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3rd Sunday of Advent – Homily

( Readings for the 3rd Sunday of Advent can be found here. )

  • Every year, more than 9.5 million Americans in need turn to one of 1,400 charitable organizations run by the Catholic Church at minimal cost, or no cost, to those being served.
  • 596 Catholic hospitals operate throughout the country, along with 544 smaller clinics and health care centers to provide medical services to thousands of people, especially the poor.
  • Catholic health institutions continue to provide quality health care for the elderly and the seriously disabled through its network of residential homes and facilities.
  • The Catholic Church provides more medical, spiritual and temporal care to more AIDS patients world wide than any other institution in the world. Currently, there are about 1,454 specialized homes for this ministry in the United States alone.
  • Catholic charities all over America are right now feeding millions of people. To meet such a demand, the Church runs more than 600,000 soup kitchens and stocks more than 2 million food banks and pantries.
  • As for the homeless, the Church provides temporary shelter for children and families, battered women, senior citizens and others. At present, about 110,858 people depend on these shelters for help. The Church’s commitment to the poor also includes social programs to promote human development.
  • Catholic counselors and counseling agencies help close to 700,000 families, individuals and groups deal with troubled relationships, emotional distress and mental illness.
  • Catholic housing services help around 67,000 homeless find and keep a permanent place to live.
  • Catholic neighborhood-support services sponsor youth centers, summer camps, sports programs and senior citizens centers; at present, nearly 300,000 people are enrolled in these services.

So many good things that Christ does and that the Church does with His grace and yet people slam them both all the time. They will talk about Galileo and the Spanish Inquisition and parish and school closings and the priest pedophile crisis. All of that is true and people today have doubts about Christ and doubts about the Church.

Yet, look at the evidence. This is an institution that consistently produces goodness and saints. This is a savior who constantly pours out hope and grace.

“Blessed is the one who takes no offense at me.”

John the Baptist had doubts. He had doubts about the Jewish leaders. He had doubts about his own cousin even!

WE have doubts. But doubts are not the problem; doubts are a CALL.

Doubts are a challenge from Jesus Christ himself – who says to you, “Go out and look. Investigate. See what the entire really is. Look to find me:

.     in the midst of the darkness,               doubts #1

          .     in the midst of terrible situations,

  • in the midst of the doubt.

 

I’m not going to solve your problems. I’m not going to release you from your doubt. I need you right in the middle of that stuff BECAUSE that’s where my people are. I need you RIGHT IN THE MIDDLE OF THAT STUFF WITH THEM.

  • And I will be there right in the middle with of you.
  • And, through the Eucharist. I will be there right in the middle of you.

Why would The Lord have you do this? To go out get some more grace and then to go out and GIVE more grace.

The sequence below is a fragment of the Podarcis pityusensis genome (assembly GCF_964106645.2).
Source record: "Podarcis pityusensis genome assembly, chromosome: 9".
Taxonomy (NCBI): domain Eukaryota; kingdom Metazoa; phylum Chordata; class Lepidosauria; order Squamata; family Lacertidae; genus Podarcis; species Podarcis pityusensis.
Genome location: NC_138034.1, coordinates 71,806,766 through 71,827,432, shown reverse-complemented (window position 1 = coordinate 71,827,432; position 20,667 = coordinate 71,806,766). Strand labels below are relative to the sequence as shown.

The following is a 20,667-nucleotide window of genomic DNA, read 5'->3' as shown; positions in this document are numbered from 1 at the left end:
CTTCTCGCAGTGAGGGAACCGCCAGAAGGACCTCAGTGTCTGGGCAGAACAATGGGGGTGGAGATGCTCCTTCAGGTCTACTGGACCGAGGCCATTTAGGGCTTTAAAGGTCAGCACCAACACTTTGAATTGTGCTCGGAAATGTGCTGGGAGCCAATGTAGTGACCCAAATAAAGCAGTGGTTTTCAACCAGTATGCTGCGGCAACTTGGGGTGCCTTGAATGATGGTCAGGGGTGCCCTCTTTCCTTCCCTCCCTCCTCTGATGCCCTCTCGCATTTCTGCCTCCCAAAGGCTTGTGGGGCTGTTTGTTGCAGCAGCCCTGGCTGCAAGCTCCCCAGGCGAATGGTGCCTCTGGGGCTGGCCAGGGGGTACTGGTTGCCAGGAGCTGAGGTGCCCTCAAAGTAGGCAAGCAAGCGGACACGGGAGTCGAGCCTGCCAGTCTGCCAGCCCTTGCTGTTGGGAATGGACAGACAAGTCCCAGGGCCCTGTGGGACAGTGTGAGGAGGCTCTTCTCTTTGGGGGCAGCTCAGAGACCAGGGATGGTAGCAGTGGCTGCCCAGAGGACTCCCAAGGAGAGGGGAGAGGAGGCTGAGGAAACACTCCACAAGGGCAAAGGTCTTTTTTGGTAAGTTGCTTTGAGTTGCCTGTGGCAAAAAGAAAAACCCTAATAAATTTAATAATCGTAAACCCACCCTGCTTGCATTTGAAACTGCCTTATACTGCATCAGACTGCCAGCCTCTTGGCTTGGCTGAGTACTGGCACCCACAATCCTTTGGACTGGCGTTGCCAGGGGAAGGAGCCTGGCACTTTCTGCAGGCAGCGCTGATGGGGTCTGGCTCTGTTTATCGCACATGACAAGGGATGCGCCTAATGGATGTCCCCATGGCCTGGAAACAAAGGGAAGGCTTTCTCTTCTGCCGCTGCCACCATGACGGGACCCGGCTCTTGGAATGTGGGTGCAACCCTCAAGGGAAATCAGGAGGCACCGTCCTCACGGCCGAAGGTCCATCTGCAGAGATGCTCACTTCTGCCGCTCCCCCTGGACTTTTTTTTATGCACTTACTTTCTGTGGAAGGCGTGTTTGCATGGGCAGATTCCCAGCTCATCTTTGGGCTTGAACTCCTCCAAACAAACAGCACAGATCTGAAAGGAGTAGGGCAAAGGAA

• Look at John the Baptist: The times are beating him up; the religious leaders thought he was nuts; he’s imprisoned by one of the craziest, ruthless psychopaths of his time. Think he didn’t have doubts?
  • And yet he’s doing his thing. WHY? Because he was “The broadcaster of his times.” He was out there talking about “Good News.” He was out there in the midst of the messiness “giving grace.”

Does the church have problems? Sure the church has problems. Does this parish have issues? Of course this Parish has issues. Do you have doubts?  Naturally you have doubts. What does the Scripture tell us about that today? That in the midst of the doubts, Christ says…

“I Strengthen the hands that are feeble, I make firm the knees that are weak, I say to those whose hearts are frightened: Be strong, fear not! Here is your God, I come to save you.”

  • Then will the eyes of the blind be opened, and you will see and understand what’s going on.
  • The ears of the deaf be cleared and you will hear a message of hope.
  • You who are lame who have felt tired and weak and worn down – will leap like a stag.
  • The tongue of the mute will sing a story of answered prayers.
  • And I will send you to the parishioners you meet with joy and gladness; sorrow and mourning will flee.

Philippians 4:1-9 – “Have no anxiety at all, but in everything, by prayer and petition, with thanksgiving, make your requests known to God. And the peace of God that passes all understanding will guard your hearts and minds in Christ Jesus.”

We can all reflect: In what ways am I overly anxious about the cares of life? In what ways have I let despair and self-pity conquer my hope? Jesus revealed the ways of the kingdom to us in his words, so that, as He said, “My joy may be in you, and that your joy may be full.”      joy#2

I close with a quote from Lorenzo Scupoli; the author of Il Combattimento Spirituale, an important work of Catholic spirituality. He says, As the omnipotence of God is infinite, nothing is impossible to Him; as His wisdom is infinite, nothing is difficult to Him; as His goodness is immeasurable, He has an infinite desire for our well-being. Now, should this not be enough to make us repose all our confidence in Him?

Audio of homily  is here:

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